Racial Disparities in Completion Rates from Publicly Funded Alcohol Treatment

Economic Resources Explain More Than Demographics and Addiction Severity

Published in: Health Services Research, v. 42, no. 2, Apr. 2007, p. 773-794

Posted on RAND.org on March 31, 2007

by Jerry O. Jacobson, Paul L. Robinson, Ricky N. Bluthenthal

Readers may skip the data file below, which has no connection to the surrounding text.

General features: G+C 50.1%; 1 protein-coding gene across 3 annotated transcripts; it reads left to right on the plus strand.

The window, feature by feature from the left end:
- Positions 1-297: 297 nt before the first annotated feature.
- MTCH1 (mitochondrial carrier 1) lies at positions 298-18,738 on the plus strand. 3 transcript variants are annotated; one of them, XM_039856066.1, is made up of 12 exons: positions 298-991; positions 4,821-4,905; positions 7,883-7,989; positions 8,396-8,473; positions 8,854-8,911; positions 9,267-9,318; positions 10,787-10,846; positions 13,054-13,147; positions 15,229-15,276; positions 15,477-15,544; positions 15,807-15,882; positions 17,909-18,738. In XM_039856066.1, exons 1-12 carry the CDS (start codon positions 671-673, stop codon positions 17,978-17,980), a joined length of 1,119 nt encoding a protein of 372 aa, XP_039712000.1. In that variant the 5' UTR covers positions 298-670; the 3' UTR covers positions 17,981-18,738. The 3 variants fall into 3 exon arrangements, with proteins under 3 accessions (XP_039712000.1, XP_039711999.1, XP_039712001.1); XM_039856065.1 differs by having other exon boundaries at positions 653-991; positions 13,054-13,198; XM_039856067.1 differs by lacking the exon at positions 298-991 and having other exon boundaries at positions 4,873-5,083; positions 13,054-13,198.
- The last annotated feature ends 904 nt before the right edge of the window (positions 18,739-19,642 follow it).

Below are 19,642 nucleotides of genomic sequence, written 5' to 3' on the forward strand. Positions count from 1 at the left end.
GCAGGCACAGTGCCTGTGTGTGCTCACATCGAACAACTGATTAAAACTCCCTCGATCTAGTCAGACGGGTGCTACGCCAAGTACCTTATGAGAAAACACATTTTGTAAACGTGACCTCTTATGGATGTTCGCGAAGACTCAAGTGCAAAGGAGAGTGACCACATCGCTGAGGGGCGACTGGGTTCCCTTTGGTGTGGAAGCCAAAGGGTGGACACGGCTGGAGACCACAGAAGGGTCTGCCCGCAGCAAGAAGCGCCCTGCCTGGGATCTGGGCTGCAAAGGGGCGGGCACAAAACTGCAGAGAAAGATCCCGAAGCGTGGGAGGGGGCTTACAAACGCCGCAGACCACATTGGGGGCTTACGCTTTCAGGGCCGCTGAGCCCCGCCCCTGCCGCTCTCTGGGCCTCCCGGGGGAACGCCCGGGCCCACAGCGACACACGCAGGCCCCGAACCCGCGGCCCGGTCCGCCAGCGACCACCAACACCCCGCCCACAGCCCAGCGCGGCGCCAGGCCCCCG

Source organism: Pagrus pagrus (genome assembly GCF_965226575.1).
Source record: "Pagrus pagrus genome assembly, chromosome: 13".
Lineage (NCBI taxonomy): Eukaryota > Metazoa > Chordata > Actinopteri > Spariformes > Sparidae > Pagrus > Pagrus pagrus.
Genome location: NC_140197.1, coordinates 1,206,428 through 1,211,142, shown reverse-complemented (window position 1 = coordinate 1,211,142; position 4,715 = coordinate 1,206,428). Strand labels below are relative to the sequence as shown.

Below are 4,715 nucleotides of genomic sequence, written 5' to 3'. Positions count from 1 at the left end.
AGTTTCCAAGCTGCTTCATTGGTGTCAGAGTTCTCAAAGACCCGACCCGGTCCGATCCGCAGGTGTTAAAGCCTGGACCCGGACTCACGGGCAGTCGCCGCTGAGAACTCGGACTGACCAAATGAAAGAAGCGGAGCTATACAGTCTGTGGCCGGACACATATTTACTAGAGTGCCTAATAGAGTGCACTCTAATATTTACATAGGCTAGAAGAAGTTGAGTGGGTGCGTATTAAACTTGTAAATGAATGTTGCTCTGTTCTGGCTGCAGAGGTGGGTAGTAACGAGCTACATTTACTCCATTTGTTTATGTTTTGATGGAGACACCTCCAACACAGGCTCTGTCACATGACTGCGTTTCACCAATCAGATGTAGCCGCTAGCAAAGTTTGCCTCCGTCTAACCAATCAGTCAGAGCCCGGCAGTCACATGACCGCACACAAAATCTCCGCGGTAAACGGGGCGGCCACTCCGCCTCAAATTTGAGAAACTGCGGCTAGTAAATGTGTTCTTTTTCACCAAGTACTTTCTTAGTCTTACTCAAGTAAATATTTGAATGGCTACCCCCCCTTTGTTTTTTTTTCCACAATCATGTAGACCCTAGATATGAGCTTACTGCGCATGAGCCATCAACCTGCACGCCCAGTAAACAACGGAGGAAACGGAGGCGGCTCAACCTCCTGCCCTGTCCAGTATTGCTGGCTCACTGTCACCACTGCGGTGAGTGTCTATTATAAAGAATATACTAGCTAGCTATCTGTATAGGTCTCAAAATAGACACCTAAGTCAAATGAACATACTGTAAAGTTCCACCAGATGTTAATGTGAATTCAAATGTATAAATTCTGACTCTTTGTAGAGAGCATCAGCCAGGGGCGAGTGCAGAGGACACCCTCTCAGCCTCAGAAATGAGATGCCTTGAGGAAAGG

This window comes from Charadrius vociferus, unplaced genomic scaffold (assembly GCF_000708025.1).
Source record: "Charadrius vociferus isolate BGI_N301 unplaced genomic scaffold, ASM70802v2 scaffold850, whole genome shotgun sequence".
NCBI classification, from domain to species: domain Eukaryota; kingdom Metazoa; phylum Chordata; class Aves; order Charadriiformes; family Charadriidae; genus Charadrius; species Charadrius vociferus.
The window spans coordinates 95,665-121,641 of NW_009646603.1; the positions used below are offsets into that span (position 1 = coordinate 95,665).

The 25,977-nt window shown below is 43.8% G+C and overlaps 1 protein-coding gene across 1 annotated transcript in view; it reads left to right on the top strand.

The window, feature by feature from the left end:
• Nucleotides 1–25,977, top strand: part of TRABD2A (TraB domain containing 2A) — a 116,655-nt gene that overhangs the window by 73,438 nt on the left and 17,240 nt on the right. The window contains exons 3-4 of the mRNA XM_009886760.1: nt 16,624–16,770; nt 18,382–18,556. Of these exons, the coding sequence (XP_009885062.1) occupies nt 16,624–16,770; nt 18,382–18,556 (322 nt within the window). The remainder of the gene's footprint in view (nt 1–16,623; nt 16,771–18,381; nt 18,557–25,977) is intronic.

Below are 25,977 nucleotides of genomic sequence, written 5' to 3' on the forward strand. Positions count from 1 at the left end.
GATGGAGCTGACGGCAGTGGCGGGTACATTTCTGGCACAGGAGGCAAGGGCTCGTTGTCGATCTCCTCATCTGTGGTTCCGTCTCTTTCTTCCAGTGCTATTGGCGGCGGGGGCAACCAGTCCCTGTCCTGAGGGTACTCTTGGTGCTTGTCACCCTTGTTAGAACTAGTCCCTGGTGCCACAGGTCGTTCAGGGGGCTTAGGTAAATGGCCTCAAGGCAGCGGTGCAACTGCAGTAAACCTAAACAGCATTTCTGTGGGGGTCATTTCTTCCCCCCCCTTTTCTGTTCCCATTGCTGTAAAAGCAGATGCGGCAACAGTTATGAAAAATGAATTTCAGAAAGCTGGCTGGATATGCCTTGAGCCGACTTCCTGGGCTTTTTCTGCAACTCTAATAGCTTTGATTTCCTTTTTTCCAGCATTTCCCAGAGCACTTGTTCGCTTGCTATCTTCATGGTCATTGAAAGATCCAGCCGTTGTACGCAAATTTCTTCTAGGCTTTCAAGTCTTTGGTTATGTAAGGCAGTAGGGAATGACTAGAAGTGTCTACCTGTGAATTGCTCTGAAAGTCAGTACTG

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OBJECTIVES: To assess racial and ethnic differences in rates of completion from publicly funded alcohol treatment programs, and to estimate the extent to which any identified racial differences in completion rates are related to differences in patient characteristics. DATA SOURCES: Administrative intake and discharge records from all publicly funded outpatient and residential alcohol treatment recovery programs in Los Angeles County (LAC) during 1998-2000. Study participants (N=10,591) are African American, Hispanic, and white patients discharged from these programs, ages 18 or older, who reported alcohol as their primary substance abuse problem. STUDY DESIGN: Bivariate tests identified racial and ethnic differences in rates of treatment completion and patient characteristics. Logistic regression models assessed the contribution of differences in patient characteristics to differences in completion. PRINCIPAL FINDINGS: Significantly lower completion rates by African Americans (17.5 percent) relative to whites (26.7 percent) (odds ratio [OR]=0.58, 95 percent confidence interval [CI]: 0.50-0.68) are partially explained (40 percent) by differences in patient characteristics in outpatient care (adjusted OR=0.75, 95 percent CI: 0.63-0.90), mostly by indicators of economic resources (i.e., employment, homelessness, and Medi-Cal beneficiary). In residential care, only 7 percent of differences in completion (30.7 versus 46.1 percent) could be explained by the patient-level measures available (OR=0.52, 95 percent CI: 0.45-0.59; AOR=0.55, 95 percent CI: 0.47-0.65). Differences in completion rates between Hispanic and white patients were not detected. CONCLUSIONS: Large differences in rates of outpatient and residential alcohol treatment completion between African American and white patients at publicly funded programs in LAC, the nation's second largest, publicly funded alcohol and drug treatment system, are partially because of economic differences among patients, but remain largely unexplained. These racial disparities merit additional investigation and the attention of health professionals.

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